When Sadie returned to her parents home, to get her possessions, her father had had a change of heart and did everything he could to discourage her from returning to Montana, but she persisted with her dream. She ordered a laundry stove, table, chair, and folding cot from Sears & Roebuck, packed up her other things, boarded the train and headed west.
She enjoyed fixing up her little cabin, making bookcases and cupboards out of the shipping crates her possessions had come in. She settled into her new life on the 320 acres (130 ha.) of prairie grassland. For the first time in her life she felt the independence of being able to go to bed when she wanted and wake up when she felt like it. She had to maintain residence on her new home for five years, before she could claim ownership.
Most homesteaders existed by farming. Alone, living by herself, Sadie could not farm, but she was able to secure a job teaching in a one room school. She found a family that was willing to board her, who lived by the empty house that served as the school. During the week Sadie boarded with the family, then on Friday after school she would retune to her cabin for the weekends. One October Sunday, a promised ride did not materialize and at 4:00, she decided that she would have to walk the 8 miles (13 km) back to her boarding house.
She had been told of a short, which she tried, but she couldn't find the trail. Darkness began to settle in. There were no visible landforms to help her find her way. She looked for light from a house in the scarcely populated landscape. She knew she was lost. She came upon free range cattle in the darkness, and heard the wail of coyotes. After five hours, she spotted a light and made her way to a house, where she was taken in. She was wet with perspiration, from all her walking and worry. After a nights rest she was taken by wagon to her her school so she could begin her week of teaching.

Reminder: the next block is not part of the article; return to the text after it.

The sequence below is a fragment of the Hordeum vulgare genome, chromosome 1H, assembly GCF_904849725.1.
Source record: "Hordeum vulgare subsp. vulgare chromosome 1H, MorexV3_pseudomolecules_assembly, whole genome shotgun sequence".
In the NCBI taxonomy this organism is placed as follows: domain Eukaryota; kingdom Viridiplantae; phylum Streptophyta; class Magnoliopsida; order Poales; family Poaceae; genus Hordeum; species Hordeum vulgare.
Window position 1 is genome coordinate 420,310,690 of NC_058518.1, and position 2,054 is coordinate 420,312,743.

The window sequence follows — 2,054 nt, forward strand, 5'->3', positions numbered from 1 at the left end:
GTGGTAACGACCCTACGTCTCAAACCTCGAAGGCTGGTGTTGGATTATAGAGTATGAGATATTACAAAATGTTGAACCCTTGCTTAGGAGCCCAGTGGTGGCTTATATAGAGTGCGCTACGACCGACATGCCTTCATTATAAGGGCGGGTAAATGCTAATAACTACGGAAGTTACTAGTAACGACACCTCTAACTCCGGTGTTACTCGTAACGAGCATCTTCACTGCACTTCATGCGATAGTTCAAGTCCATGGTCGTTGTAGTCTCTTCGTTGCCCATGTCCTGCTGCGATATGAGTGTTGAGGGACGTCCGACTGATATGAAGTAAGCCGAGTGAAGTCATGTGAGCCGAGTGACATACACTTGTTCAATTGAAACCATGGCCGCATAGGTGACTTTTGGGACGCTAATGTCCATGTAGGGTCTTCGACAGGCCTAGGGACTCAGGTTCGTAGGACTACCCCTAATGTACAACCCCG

One afternoon, when Sadie was away, during a storm, lightning struck the side of the room where she was boarding, causing a fire. She lost most of her things that she had there, and she was forced to find another place to lodge.
Another time a motorcycle spooked the horses of a wagon she was riding in. The driver was thrown from the wagon, as the horses bolted, another man jumped to safety, leaving Sadie and another girl clinging for their lives on the runway wagon. As the horses approached a drop off, both of the girls jumped off of the wagon. Sadie was all banged up, and had to spend the following day in bed.
Sadia had a cellar built near her cabin to store food in. One time she entered into it to get something, she heard the rattle of a rattlesnake, so she promptly left. A girl friend who was visiting at the time said she wasn't afraid of a rattler, and entered the cellar, she quickly came back out and reported that there were two rattlesnakes done there. Sadie never went back into that root cellar again.
The homesteading laws were changed and so after just three years of living in her little cabin, the 320 acres of land became Sadie's. She moved back to South Dakota, and married my grandfather. She was always very proud of striking out on her own, and getting the homestead land. During her retirement, she took an oil painting workshop, and it was her little cabin in Montana, that became the subject of her only painting. While primitive, it shows a great love of her memories of her adventurous life as a young lady.
Sadie's land still remains in our the hands of various members of my family. They rent it out to a local farmer, who sends them a cheque every year for the wheat he grows there.
To read older blogs or to view my paintings go to: www.davidmarchant.ca